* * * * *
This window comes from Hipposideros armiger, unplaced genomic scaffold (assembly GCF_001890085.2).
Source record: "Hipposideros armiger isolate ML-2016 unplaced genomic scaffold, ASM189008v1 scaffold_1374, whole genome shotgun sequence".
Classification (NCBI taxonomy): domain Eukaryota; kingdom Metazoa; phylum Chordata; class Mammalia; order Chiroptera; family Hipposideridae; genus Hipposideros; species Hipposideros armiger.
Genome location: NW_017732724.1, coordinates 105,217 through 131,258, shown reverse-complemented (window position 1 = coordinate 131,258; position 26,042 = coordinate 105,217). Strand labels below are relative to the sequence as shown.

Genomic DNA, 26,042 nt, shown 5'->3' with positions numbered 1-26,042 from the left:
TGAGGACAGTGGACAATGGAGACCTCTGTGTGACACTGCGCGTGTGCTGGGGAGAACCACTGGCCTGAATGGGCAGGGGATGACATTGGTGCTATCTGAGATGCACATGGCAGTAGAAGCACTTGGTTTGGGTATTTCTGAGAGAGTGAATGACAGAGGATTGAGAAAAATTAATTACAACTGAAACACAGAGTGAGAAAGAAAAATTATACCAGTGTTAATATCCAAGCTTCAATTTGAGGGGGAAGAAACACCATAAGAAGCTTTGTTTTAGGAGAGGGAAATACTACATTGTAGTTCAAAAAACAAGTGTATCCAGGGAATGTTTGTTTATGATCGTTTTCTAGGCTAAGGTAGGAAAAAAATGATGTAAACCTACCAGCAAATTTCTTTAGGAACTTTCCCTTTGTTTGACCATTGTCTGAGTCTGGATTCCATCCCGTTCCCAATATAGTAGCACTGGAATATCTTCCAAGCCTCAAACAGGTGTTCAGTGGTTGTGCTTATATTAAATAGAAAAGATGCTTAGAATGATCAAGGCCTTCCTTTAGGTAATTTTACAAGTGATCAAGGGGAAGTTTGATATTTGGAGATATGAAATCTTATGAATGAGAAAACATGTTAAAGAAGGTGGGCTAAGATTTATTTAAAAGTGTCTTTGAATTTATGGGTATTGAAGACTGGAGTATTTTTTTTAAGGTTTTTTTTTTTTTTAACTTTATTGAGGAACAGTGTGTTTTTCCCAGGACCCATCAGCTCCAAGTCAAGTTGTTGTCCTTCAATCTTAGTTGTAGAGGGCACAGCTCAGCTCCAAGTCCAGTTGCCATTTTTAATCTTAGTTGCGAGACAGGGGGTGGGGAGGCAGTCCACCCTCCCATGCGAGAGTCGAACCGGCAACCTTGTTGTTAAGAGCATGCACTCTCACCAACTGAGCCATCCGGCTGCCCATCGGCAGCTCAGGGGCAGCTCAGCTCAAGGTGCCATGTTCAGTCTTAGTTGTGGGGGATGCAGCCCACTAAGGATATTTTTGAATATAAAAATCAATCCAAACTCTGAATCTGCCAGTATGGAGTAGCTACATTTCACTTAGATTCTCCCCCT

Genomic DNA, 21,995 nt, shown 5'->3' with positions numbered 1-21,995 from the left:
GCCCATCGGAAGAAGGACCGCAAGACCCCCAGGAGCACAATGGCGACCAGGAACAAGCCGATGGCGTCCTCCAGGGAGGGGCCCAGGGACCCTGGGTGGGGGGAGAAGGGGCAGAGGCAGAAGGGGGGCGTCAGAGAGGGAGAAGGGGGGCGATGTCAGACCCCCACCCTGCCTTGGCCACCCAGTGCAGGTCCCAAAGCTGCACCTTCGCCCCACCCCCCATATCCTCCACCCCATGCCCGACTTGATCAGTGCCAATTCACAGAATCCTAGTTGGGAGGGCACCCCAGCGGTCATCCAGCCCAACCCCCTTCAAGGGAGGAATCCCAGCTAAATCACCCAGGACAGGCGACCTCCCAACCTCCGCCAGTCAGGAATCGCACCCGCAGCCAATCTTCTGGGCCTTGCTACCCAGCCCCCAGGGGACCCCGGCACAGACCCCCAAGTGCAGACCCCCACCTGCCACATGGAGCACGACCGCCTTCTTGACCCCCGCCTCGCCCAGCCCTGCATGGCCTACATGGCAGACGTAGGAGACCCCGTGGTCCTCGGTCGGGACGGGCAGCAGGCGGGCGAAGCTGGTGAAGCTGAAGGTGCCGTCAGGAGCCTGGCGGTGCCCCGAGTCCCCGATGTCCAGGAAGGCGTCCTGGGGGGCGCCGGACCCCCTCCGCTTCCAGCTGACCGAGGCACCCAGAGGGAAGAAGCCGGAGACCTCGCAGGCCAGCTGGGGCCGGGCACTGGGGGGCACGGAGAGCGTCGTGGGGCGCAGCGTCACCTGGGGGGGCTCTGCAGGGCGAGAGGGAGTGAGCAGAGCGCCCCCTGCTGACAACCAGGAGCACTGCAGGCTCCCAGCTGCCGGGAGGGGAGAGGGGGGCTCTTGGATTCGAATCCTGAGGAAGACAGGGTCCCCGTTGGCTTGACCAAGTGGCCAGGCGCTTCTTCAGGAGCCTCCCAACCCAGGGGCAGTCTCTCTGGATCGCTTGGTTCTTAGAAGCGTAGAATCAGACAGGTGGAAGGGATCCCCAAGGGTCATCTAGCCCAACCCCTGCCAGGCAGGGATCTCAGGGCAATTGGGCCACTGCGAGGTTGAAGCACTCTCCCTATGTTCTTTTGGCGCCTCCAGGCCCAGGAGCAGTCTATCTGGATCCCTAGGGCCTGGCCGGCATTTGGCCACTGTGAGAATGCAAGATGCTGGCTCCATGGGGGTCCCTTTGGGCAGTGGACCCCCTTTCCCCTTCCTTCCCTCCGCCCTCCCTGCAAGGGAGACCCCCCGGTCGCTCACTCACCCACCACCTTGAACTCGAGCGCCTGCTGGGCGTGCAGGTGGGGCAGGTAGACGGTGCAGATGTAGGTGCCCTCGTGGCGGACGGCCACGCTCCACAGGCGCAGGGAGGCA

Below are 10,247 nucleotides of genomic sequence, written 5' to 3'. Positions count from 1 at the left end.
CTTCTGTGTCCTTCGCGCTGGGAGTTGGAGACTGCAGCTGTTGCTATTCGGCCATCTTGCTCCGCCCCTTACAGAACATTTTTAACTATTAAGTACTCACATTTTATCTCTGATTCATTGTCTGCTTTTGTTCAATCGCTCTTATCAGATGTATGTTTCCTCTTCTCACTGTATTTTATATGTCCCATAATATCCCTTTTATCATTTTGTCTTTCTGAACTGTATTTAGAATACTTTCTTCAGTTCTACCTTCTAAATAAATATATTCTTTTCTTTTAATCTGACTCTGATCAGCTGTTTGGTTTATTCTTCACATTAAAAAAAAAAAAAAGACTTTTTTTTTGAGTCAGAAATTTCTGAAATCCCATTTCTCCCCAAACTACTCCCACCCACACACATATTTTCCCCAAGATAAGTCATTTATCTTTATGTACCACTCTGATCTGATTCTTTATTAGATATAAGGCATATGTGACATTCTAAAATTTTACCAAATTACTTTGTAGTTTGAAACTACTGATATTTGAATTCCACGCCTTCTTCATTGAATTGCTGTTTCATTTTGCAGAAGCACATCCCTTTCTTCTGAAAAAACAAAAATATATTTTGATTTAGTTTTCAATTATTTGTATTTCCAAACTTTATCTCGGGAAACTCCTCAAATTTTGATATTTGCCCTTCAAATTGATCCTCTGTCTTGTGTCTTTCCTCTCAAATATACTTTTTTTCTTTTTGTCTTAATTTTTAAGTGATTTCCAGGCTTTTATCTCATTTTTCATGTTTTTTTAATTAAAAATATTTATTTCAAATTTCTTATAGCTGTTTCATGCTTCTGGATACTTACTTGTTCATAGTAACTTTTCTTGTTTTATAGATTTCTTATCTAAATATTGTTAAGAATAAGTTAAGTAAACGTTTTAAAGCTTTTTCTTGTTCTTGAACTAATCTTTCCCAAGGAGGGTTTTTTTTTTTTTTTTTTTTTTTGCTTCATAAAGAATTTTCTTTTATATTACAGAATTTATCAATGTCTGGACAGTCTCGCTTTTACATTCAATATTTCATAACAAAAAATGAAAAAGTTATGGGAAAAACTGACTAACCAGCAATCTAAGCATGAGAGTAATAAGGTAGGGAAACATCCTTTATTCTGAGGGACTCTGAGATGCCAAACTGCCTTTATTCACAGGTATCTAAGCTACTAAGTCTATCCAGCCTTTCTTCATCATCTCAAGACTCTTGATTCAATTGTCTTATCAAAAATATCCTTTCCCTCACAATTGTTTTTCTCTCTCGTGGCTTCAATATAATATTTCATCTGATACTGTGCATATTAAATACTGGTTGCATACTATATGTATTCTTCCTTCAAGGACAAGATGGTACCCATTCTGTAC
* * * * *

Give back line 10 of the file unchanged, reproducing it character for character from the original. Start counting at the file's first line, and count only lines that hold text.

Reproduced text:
CTTCTGTGTCCTTCGCGCTGGGAGTTGGAGACTGCAGCTGTTGCTATTCGGCCATCTTGCTCCGCCCCTTACAGAACATTTTTAACTATTAAGTACTCACATTTTATCTCTGATTCATTGTCTGCTTTTGTTCAATCGCTCTTATCAGATGTATGTTTCCTCTTCTCACTGTATTTTATATGTCCCATAATATCCCTTTTATCATTTTGTCTTTCTGAACTGTATTTAGAATACTTTCTTCAGTTCTACCTTCTAAATAAATATATTCTTTTCTTTTAATCTGACTCTGATCAGCTGTTTGGTTTATTCTTCACATTAAAAAAAAAAAAAAGACTTTTTTTTTGAGTCAGAAATTTCTGAAATCCCATTTCTCCCCAAACTACTCCCACCCACACACATATTTTCCCCAAGATAAGTCATTTATCTTTATGTACCACTCTGATCTGATTCTTTATTAGATATAAGGCATATGTGACATTCTAAAATTTTACCAAATTACTTTGTAGTTTGAAACTACTGATATTTGAATTCCACGCCTTCTTCATTGAATTGCTGTTTCATTTTGCAGAAGCACATCCCTTTCTTCTGAAAAAACAAAAATATATTTTGATTTAGTTTTCAATTATTTGTATTTCCAAACTTTATCTCGGGAAACTCCTCAAATTTTGATATTTGCCCTTCAAATTGATCCTCTGTCTTGTGTCTTTCCTCTCAAATATACTTTTTTTCTTTTTGTCTTAATTTTTAAGTGATTTCCAGGCTTTTATCTCATTTTTCATGTTTTTTTAATTAAAAATATTTATTTCAAATTTCTTATAGCTGTTTCATGCTTCTGGATACTTACTTGTTCATAGTAACTTTTCTTGTTTTATAGATTTCTTATCTAAATATTGTTAAGAATAAGTTAAGTAAACGTTTTAAAGCTTTTTCTTGTTCTTGAACTAATCTTTCCCAAGGAGGGTTTTTTTTTTTTTTTTTTTTTTTGCTTCATAAAGAATTTTCTTTTATATTACAGAATTTATCAATGTCTGGACAGTCTCGCTTTTACATTCAATATTTCATAACAAAAAATGAAAAAGTTATGGGAAAAACTGACTAACCAGCAATCTAAGCATGAGAGTAATAAGGTAGGGAAACATCCTTTATTCTGAGGGACTCTGAGATGCCAAACTGCCTTTATTCACAGGTATCTAAGCTACTAAGTCTATCCAGCCTTTCTTCATCATCTCAAGACTCTTGATTCAATTGTCTTATCAAAAATATCCTTTCCCTCACAATTGTTTTTCTCTCTCGTGGCTTCAATATAATATTTCATCTGATACTGTGCATATTAAATACTGGTTGCATACTATATGTATTCTTCCTTCAAGGACAAGATGGTACCCATTCTGTAC